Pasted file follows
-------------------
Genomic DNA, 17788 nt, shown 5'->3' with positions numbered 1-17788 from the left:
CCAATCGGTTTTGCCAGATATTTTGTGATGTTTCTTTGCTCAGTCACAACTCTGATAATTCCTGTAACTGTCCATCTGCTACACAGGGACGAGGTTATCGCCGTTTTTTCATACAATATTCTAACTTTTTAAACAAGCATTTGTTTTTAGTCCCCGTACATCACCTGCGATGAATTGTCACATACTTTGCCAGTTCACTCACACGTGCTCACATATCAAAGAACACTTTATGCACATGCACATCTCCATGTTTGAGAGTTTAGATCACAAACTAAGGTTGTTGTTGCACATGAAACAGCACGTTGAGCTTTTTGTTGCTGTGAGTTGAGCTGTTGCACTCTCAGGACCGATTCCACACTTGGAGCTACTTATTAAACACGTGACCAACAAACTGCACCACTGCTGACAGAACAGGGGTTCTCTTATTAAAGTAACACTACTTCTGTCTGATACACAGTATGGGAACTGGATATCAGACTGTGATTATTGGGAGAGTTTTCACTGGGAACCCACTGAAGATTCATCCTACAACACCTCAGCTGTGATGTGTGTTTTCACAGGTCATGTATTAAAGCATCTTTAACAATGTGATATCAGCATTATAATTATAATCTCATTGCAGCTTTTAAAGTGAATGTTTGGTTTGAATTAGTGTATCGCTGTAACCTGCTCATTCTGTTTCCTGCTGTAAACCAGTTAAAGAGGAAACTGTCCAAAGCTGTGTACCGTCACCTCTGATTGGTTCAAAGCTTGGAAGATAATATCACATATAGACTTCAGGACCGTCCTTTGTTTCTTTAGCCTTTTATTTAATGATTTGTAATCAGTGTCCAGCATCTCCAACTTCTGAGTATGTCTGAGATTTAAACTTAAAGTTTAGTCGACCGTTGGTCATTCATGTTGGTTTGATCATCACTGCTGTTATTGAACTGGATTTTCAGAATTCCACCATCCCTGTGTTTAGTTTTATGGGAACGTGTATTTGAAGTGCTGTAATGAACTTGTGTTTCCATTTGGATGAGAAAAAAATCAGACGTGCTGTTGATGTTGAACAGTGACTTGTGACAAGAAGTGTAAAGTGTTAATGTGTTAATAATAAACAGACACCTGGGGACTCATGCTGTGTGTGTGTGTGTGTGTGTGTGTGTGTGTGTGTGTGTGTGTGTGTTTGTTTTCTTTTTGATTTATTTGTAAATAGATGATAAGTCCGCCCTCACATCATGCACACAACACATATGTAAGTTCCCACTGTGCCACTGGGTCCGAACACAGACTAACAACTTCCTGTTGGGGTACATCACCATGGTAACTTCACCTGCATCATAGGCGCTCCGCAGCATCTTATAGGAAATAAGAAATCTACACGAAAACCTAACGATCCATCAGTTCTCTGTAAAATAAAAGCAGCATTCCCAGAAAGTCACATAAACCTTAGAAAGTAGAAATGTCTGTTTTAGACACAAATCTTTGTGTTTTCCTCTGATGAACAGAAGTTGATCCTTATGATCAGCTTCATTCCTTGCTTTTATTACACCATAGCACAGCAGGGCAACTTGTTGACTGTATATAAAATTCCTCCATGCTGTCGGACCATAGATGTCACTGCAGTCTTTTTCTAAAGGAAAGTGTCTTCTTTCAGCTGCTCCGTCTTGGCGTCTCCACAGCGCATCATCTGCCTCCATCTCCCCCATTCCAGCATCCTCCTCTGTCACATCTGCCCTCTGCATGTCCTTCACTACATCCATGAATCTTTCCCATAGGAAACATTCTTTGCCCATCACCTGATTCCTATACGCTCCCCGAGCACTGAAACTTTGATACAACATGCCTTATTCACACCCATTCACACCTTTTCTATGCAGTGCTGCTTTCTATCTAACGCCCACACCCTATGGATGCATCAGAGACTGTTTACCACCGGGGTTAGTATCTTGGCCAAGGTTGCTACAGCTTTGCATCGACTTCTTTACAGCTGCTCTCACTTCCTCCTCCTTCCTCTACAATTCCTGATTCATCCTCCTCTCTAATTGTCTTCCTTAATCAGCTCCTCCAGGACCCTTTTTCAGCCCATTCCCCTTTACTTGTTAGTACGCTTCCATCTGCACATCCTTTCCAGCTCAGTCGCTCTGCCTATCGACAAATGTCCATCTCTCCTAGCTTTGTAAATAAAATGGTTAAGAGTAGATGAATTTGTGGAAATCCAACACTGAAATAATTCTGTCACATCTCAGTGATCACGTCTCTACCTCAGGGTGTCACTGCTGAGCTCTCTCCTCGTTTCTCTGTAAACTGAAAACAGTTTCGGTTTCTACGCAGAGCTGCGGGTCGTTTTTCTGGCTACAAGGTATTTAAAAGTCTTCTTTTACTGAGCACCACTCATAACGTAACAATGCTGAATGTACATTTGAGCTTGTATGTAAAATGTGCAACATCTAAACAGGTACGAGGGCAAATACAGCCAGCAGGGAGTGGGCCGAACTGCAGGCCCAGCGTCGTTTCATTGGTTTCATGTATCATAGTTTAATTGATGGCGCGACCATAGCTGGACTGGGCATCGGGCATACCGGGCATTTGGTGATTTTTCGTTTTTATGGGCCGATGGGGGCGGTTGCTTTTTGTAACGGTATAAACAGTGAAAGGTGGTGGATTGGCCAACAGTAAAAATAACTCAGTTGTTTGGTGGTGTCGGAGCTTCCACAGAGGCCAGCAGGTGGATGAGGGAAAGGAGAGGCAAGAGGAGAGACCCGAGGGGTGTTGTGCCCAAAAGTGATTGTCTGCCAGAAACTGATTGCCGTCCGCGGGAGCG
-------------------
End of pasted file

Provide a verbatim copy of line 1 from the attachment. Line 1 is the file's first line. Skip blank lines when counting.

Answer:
Genomic DNA, 17788 nt, shown 5'->3' with positions numbered 1-17788 from the left: